It was one of the more interesting months in recent memory. For one thing, there was the Rosemont Valley cover from Jan. 11, which surprised the hell out of a lot of people.
And then there was "Tagging Tales," from Jan. 4.
On the day that issue hit the streets, I predicted on our blog what would happen:
In the newspaper biz, you never really know for sure what articles are going to get letters, and what articles are not. We've run seemingly innocuous stories that struck a chord and flooded us with mail; we've run pretty edgy stuff that didn't bring in a single note.To all of you indignant letter writers (and, um, columnists) out there who allege that Ashley Houk's story glorified graffiti: I strongly encourage you to look past terms like "street art" and actually read the piece. Then, please send me a note and let me know precisely where and/or how we glorified or endorsed the practice of graffiti.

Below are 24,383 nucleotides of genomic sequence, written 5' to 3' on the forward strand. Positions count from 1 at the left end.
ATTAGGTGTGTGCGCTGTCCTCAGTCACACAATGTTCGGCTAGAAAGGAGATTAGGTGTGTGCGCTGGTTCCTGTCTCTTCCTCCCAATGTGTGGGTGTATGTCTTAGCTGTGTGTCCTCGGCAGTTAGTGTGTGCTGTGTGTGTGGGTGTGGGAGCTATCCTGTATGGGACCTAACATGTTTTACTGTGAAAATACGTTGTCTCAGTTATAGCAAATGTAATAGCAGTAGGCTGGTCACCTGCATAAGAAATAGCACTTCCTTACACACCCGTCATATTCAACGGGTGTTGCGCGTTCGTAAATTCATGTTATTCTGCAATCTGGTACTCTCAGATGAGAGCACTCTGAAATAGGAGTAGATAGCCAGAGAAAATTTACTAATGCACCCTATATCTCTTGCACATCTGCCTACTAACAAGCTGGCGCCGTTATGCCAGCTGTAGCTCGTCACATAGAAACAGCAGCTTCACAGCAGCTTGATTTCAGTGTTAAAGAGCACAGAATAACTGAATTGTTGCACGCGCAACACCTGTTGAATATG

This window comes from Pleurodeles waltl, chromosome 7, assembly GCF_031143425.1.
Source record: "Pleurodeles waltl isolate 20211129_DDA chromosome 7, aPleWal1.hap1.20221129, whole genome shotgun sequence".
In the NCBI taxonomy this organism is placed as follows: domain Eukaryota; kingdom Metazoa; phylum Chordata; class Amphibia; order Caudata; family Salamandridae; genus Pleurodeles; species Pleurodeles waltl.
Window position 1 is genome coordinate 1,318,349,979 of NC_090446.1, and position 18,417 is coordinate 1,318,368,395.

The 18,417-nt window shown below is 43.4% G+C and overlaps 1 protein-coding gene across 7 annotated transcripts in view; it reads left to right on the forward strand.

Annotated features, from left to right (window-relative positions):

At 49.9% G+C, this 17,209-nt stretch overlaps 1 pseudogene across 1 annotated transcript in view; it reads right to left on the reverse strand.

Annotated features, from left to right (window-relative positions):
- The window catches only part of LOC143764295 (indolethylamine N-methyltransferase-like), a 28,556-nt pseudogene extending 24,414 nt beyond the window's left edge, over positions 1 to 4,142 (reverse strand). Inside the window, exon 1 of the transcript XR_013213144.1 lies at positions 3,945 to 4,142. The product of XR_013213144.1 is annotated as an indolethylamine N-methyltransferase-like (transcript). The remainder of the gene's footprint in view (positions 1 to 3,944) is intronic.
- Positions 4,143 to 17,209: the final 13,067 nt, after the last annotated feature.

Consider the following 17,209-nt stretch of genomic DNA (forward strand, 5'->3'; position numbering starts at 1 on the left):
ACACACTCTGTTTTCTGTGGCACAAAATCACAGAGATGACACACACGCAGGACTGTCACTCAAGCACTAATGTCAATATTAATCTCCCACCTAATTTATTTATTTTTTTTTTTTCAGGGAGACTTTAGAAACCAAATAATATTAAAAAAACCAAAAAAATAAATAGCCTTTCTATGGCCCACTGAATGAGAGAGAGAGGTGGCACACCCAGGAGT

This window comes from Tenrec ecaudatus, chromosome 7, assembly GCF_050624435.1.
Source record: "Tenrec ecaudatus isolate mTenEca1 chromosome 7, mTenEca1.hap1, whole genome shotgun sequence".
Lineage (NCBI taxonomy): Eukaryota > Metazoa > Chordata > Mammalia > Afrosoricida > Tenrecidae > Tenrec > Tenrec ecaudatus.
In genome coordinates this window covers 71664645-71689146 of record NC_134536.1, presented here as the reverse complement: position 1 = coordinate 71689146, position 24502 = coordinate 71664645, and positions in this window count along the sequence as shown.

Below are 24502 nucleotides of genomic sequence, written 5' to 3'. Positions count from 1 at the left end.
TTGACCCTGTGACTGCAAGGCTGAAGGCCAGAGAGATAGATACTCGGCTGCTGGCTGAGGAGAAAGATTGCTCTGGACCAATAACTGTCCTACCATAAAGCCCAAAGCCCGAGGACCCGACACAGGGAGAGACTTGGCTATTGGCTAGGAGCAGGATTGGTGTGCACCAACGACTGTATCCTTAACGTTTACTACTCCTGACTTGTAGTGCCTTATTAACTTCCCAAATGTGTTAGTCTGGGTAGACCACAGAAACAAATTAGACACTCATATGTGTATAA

Then there are the exceptions: Stuff you *KNOW* will bring in letters. And our cover story this week is one of those exceptions. ...
I knew that right away because 1) we put this on the cover, and 2) because we even brought up the idea that some could consider graffiti "art," some people would have a cow. These cow-havers would claim we're glorifying evil cretin hoodlums.
Even though the piece also talks about the cost of graffiti to businesses and homes. And even though--if you actually take the time to read the piece--it sheds some startling light on how being a graffiti artist is not necessarily all that glorious.
I look forward to your e-mails.